Capture is an all-in-one visualizer, CAD and reports solution.  An important distinction Capture has from the other two is the drafting is object-oriented, rather than line drawings.  If you do scenery design, this might not be for you, as granular control is harder to access.  If you do lighting design, it’s much faster than line drawing.  It could be that I’m not as good with Vectorworks as I should be, but I can draft a plot in Capture in about half of the time it takes me in Vectorworks.  Capture is cross platform, running on either Windows or Mac (M1 support as of 2021) and has a free app for iPad and iPhone that won’t edit, but opens full files and even allows visualization.  Capture’s pricing structure is more customer friendly since it is sold by the universe.  One universe costs 395 Euros, two costs 795 Euros, four costs 1295 Euros, and unlimited costs 2195 Euros.  Even better, the optional yearly update cost is between 100 and 150 Euros.  Current exchange rate is around $1.14 to the Euro.

Mid Tier

If the three above are too expensive for you, which is totally understandable with the fee variations lighting can offer, let’s move on to other options.  In mid-tier drafting software, interoperability doesn’t exactly fly out the window, but it becomes much more limited.  The best will import PDFs and perhaps DWG or DXF.  Support for a fixture library will diminish or even just not exist.  But still, they can be surprisingly powerful.

Drafty

Drafty is a drafting solution that functions in a browser, so it works across seemingly any platform of computer.  It can be a monthly or yearly rental, though there are options to purchase an unlimited license of the current version.  Since it is so optimized for lighting and signal chain work, it is an interesting mix of object and line drafting.  Features include automatic layer filtering (no more putting lights on the scenery layer!), a smart section that takes what is largely a 2D environment and makes a very workable side section, and a very responsive developer.  Price points are tied to functions: AV signal chains, lighting only, or Pro, which includes AV, Lighting, scenic elements, section, and DXF import.  In my experience, you should go straight to the Pro version if you are doing lighting because it is terribly annoying otherwise.  Prices range from $15-30 a month (and you can “hop on” for a single month and “hop off” at will) to $150-$299 for yearly pricing.  Drafty is fast, beautiful and very well thought out.  I do wish they had better symbol support, but you are free to rename any fixture in their existing library to fill in for a symbol they don’t have and the naming will follow to the Symbol Key.  Drafty can import DXF and PDF files.  Highly recommend this for those who can’t afford the top three.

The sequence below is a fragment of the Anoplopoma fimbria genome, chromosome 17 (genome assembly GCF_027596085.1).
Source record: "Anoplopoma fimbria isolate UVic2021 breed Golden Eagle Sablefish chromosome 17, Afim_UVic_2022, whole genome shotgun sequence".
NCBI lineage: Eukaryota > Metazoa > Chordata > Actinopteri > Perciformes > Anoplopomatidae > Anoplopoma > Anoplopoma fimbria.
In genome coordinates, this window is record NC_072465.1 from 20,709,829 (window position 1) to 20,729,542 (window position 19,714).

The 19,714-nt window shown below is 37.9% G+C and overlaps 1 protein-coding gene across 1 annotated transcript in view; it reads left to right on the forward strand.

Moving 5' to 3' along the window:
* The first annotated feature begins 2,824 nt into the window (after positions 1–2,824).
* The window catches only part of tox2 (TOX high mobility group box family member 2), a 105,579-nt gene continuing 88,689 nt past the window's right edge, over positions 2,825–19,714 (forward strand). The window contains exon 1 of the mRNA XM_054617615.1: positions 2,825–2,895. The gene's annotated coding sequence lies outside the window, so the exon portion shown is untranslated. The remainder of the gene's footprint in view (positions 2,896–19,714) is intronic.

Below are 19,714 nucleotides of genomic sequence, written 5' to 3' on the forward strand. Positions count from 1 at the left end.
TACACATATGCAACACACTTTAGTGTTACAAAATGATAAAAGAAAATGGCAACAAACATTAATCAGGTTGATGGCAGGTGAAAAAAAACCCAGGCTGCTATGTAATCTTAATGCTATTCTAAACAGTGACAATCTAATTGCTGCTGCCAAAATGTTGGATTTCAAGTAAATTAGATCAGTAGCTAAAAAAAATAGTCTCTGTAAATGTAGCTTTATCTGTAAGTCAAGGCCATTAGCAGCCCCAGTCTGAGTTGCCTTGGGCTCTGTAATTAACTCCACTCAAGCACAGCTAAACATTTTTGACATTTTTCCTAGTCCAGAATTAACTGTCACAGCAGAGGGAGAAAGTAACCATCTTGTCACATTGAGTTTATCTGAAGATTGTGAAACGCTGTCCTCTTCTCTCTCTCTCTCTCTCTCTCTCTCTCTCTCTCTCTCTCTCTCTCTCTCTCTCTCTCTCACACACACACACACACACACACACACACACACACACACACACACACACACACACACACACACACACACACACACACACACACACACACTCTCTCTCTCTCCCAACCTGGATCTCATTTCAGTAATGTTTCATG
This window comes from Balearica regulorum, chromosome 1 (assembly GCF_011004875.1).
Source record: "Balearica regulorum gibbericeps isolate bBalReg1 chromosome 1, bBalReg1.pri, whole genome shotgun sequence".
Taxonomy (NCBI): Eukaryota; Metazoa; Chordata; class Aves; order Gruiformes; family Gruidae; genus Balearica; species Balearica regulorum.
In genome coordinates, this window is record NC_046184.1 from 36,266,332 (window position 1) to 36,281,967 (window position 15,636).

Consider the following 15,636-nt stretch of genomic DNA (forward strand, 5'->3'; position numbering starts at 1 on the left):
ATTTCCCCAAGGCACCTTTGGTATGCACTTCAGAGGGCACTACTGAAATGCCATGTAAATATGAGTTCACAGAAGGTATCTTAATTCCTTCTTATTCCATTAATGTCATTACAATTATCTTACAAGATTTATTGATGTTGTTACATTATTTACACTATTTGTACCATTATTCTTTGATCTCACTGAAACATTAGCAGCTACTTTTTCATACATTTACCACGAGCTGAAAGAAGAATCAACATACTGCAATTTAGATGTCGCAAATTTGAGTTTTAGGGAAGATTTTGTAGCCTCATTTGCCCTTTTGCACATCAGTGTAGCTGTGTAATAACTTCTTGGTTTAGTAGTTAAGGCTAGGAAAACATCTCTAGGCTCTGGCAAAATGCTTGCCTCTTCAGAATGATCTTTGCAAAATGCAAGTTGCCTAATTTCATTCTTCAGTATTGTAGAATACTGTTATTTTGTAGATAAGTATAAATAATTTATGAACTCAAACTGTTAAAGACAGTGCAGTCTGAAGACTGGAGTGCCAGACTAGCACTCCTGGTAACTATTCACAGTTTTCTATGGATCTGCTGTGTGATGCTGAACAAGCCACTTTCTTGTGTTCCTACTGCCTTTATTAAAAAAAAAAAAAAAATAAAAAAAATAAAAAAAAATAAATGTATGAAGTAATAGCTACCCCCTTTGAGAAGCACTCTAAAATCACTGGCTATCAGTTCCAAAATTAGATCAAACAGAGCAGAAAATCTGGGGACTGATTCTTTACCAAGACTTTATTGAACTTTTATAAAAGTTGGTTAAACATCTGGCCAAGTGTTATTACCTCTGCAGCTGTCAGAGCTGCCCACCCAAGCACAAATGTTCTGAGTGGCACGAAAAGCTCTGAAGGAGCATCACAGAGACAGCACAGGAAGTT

LXSeries Pro

Mac only solution with a one time purchase cost of $119-165.  I’ll admit it has been quite some time since I’ve used this software myself, so please refer to their website for the most current details.  When I last used it, it was a fully functioning line-based drafting solution lacking enough ongoing symbol support for my workflow, but that should be expected at this price point.  A quick tour of the most current version seems to show very little has changed.  This is a line-oriented drafting interface like many others.  At the price point, if you can work with the limitations, it’s hard to beat this for those that want to draft on a Mac.  Be sure to download the free trial to see if this software can work for you.  There is also a version that works on iPad.

What about FREE?

There are a couple free options I can recommend.  For free, both are good and can get a job done.  You can tell that one is far more versatile to me, but obviously- as they are both free- you can try both out and form your own opinions.

LXFree

LXFree is a lite version of LXSeries Pro.  It’s even more limited than its larger sibling (fewer symbols, some functions omitted), but perhaps it might fit your needs and workflow. Curiously supports Mac and Windows, unlike LXSeries Pro.

Chamsys MagicQ

A console?  What?  Yes.  Chamsys MagicQ software (free to download and use) has a version of Capture integrated into it, which means you can build a show in the console, get a basic light plot and basic symbol reports out of it.  Visualization is less realistic than full Capture, with far less customization of how the plot can look.  Works on Mac, PC and Linux.  Has amazing fixture support, since it is tied to the constantly updated Chamsys library.  Also supports MVR import!  If you have no budget, I think this is the best option by far.